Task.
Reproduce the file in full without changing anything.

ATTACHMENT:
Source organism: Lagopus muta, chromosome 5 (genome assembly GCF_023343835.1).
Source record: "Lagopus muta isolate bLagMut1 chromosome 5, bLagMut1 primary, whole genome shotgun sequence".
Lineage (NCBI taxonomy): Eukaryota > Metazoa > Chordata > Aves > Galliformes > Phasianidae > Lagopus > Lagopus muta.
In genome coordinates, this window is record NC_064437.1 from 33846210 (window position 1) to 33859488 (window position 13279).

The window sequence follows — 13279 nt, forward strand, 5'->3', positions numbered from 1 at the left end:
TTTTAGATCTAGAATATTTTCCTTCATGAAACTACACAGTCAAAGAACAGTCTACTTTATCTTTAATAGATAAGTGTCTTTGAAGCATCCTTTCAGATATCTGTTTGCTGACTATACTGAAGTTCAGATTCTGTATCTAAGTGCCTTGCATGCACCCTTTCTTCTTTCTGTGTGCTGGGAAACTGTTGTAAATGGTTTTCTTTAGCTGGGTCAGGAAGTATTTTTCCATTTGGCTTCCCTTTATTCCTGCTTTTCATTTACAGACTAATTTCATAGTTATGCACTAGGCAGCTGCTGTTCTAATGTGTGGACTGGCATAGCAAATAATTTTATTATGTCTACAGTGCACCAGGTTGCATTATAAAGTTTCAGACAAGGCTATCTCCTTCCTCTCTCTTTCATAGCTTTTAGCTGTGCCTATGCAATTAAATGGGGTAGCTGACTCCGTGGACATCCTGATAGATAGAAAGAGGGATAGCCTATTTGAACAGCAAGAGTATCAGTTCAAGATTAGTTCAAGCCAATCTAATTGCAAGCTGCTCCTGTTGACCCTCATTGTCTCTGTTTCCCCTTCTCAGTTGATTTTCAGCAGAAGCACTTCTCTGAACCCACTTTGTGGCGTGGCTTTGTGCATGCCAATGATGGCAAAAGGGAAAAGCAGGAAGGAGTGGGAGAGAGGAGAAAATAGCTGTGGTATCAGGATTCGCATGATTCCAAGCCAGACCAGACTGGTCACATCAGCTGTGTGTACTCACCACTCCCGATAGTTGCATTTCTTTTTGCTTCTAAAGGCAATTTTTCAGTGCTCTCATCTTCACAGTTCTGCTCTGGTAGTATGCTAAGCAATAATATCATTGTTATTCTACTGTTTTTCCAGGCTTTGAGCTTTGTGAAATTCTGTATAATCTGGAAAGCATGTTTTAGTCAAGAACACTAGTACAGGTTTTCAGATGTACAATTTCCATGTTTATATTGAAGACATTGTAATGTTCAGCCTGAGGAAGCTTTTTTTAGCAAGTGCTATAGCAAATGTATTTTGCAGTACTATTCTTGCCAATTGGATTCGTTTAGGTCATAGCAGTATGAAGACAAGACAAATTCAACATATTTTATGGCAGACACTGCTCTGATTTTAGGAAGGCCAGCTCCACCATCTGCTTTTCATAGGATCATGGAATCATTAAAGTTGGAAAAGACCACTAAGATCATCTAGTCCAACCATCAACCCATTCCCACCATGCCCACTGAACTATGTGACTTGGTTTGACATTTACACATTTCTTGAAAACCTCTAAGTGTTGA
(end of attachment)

Source organism: Lagopus muta, chromosome 5 (genome assembly GCF_023343835.1).
Source record: "Lagopus muta isolate bLagMut1 chromosome 5, bLagMut1 primary, whole genome shotgun sequence".
Lineage (NCBI taxonomy): Eukaryota > Metazoa > Chordata > Aves > Galliformes > Phasianidae > Lagopus > Lagopus muta.
In genome coordinates, this window is record NC_064437.1 from 33846210 (window position 1) to 33859488 (window position 13279).

The window sequence follows — 13279 nt, forward strand, 5'->3', positions numbered from 1 at the left end:
TTTTAGATCTAGAATATTTTCCTTCATGAAACTACACAGTCAAAGAACAGTCTACTTTATCTTTAATAGATAAGTGTCTTTGAAGCATCCTTTCAGATATCTGTTTGCTGACTATACTGAAGTTCAGATTCTGTATCTAAGTGCCTTGCATGCACCCTTTCTTCTTTCTGTGTGCTGGGAAACTGTTGTAAATGGTTTTCTTTAGCTGGGTCAGGAAGTATTTTTCCATTTGGCTTCCCTTTATTCCTGCTTTTCATTTACAGACTAATTTCATAGTTATGCACTAGGCAGCTGCTGTTCTAATGTGTGGACTGGCATAGCAAATAATTTTATTATGTCTACAGTGCACCAGGTTGCATTATAAAGTTTCAGACAAGGCTATCTCCTTCCTCTCTCTTTCATAGCTTTTAGCTGTGCCTATGCAATTAAATGGGGTAGCTGACTCCGTGGACATCCTGATAGATAGAAAGAGGGATAGCCTATTTGAACAGCAAGAGTATCAGTTCAAGATTAGTTCAAGCCAATCTAATTGCAAGCTGCTCCTGTTGACCCTCATTGTCTCTGTTTCCCCTTCTCAGTTGATTTTCAGCAGAAGCACTTCTCTGAACCCACTTTGTGGCGTGGCTTTGTGCATGCCAATGATGGCAAAAGGGAAAAGCAGGAAGGAGTGGGAGAGAGGAGAAAATAGCTGTGGTATCAGGATTCGCATGATTCCAAGCCAGACCAGACTGGTCACATCAGCTGTGTGTACTCACCACTCCCGATAGTTGCATTTCTTTTTGCTTCTAAAGGCAATTTTTCAGTGCTCTCATCTTCACAGTTCTGCTCTGGTAGTATGCTAAGCAATAATATCATTGTTATTCTACTGTTTTTCCAGGCTTTGAGCTTTGTGAAATTCTGTATAATCTGGAAAGCATGTTTTAGTCAAGAACACTAGTACAGGTTTTCAGATGTACAATTTCCATGTTTATATTGAAGACATTGTAATGTTCAGCCTGAGGAAGCTTTTTTTAGCAAGTGCTATAGCAAATGTATTTTGCAGTACTATTCTTGCCAATTGGATTCGTTTAGGTCATAGCAGTATGAAGACAAGACAAATTCAACATATTTTATGGCAGACACTGCTCTGATTTTAGGAAGGCCAGCTCCACCATCTGCTTTTCATAGGATCATGGAATCATTAAAGTTGGAAAAGACCACTAAGATCATCTAGTCCAACCATCAACCCATTCCCACCATGCCCACTGAACTATGTGACTTGGTTTGACATTTACACATTTCTTGAAAACCTCTAAGTGTTGA